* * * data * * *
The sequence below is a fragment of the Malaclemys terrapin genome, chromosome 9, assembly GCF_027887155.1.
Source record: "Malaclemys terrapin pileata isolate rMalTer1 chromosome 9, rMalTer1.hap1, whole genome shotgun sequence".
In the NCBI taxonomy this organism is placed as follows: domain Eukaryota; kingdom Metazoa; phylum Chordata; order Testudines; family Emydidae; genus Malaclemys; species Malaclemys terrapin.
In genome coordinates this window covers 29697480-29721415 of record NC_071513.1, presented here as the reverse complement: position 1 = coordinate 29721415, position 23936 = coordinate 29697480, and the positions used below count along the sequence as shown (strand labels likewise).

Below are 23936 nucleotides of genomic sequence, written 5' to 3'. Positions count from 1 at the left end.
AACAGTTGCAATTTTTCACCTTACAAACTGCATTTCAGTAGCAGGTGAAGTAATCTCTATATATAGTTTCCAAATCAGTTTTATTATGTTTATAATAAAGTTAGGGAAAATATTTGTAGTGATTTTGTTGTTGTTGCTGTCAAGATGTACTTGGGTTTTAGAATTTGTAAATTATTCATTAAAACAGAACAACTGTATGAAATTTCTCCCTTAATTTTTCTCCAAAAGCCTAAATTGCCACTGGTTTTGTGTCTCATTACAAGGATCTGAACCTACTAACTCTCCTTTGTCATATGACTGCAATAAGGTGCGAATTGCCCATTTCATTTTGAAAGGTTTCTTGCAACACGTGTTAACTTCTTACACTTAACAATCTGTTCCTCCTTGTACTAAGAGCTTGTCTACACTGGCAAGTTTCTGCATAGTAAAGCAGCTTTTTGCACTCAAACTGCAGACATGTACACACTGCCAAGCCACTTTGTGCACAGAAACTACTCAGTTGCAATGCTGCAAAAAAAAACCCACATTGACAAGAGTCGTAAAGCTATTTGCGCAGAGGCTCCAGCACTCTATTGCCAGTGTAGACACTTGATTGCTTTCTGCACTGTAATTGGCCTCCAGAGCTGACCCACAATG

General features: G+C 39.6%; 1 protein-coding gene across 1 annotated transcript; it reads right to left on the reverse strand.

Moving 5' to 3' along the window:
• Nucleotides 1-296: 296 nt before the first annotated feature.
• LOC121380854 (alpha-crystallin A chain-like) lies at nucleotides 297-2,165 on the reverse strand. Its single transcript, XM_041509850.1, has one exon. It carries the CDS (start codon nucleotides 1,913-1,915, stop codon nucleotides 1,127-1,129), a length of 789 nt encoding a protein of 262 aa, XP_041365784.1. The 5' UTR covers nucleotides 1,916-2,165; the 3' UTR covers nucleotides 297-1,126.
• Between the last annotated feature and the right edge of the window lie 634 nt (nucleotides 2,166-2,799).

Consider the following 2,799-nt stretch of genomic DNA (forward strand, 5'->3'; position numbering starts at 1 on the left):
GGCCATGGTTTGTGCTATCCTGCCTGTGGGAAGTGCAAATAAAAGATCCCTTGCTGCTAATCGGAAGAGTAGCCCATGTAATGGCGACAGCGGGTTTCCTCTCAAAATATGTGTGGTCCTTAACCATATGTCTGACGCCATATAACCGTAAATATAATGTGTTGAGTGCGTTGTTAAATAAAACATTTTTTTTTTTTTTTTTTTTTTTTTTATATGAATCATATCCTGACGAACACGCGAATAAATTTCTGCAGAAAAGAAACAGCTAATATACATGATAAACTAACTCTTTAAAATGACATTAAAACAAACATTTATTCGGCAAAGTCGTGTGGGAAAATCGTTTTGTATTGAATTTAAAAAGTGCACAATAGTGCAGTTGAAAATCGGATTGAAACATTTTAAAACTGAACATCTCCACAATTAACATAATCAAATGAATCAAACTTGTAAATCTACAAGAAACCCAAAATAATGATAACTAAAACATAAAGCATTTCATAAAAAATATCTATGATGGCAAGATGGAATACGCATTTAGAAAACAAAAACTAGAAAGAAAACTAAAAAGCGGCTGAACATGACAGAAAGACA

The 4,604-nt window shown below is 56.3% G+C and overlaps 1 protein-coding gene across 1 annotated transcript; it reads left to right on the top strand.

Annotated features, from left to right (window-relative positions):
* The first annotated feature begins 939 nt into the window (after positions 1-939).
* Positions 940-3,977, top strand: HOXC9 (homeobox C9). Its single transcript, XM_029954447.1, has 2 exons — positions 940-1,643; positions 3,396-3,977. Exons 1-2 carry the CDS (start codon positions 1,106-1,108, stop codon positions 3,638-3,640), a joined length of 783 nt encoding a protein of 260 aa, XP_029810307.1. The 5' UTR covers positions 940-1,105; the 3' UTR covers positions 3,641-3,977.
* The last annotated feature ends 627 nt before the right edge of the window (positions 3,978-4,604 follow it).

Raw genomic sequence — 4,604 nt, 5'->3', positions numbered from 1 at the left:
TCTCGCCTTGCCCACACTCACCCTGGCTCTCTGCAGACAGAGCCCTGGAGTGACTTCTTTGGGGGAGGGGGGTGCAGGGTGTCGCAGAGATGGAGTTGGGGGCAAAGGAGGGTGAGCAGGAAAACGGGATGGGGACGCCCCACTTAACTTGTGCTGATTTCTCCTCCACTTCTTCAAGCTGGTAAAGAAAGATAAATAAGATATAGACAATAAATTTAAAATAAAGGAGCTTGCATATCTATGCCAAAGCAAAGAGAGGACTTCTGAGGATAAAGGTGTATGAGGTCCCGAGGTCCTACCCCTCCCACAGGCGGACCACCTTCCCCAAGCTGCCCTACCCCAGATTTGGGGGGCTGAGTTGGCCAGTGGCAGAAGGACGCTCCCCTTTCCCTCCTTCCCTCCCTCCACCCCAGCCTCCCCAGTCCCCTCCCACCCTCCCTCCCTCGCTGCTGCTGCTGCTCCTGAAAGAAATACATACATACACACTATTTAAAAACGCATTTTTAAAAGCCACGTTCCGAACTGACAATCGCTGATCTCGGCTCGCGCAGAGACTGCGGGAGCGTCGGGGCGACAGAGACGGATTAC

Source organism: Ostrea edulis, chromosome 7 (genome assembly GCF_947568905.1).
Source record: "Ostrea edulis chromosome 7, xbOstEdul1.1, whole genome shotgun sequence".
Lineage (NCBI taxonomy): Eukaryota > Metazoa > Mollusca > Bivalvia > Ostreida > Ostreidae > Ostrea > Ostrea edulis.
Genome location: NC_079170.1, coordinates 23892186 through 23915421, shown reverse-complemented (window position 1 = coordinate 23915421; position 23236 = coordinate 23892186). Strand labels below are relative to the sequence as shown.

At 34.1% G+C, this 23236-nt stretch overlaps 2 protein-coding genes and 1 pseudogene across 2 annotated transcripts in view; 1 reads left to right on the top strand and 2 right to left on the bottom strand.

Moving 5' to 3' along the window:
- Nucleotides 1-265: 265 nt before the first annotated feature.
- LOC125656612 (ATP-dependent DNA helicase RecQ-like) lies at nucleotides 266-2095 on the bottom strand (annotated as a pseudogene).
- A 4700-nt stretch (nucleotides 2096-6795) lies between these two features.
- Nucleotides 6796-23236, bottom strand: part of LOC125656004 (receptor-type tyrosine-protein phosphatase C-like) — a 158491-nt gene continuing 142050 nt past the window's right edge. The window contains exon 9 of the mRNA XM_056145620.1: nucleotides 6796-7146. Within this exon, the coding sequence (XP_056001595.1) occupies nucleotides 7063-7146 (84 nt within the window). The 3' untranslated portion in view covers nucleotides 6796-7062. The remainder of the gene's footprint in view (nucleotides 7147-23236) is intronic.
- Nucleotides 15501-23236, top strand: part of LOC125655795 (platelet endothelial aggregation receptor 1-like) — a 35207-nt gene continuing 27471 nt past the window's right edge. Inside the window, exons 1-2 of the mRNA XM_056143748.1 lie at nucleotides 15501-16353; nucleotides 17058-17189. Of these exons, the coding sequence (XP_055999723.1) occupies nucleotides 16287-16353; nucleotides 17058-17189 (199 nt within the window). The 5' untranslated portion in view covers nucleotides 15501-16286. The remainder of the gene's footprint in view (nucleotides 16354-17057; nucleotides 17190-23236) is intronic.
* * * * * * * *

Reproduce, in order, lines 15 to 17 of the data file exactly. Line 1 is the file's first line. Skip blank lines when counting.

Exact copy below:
Annotated features, from left to right (window-relative positions):
* The first annotated feature begins 939 nt into the window (after positions 1-939).
* Positions 940-3,977, top strand: HOXC9 (homeobox C9). Its single transcript, XM_029954447.1, has 2 exons — positions 940-1,643; positions 3,396-3,977. Exons 1-2 carry the CDS (start codon positions 1,106-1,108, stop codon positions 3,638-3,640), a joined length of 783 nt encoding a protein of 260 aa, XP_029810307.1. The 5' UTR covers positions 940-1,105; the 3' UTR covers positions 3,641-3,977.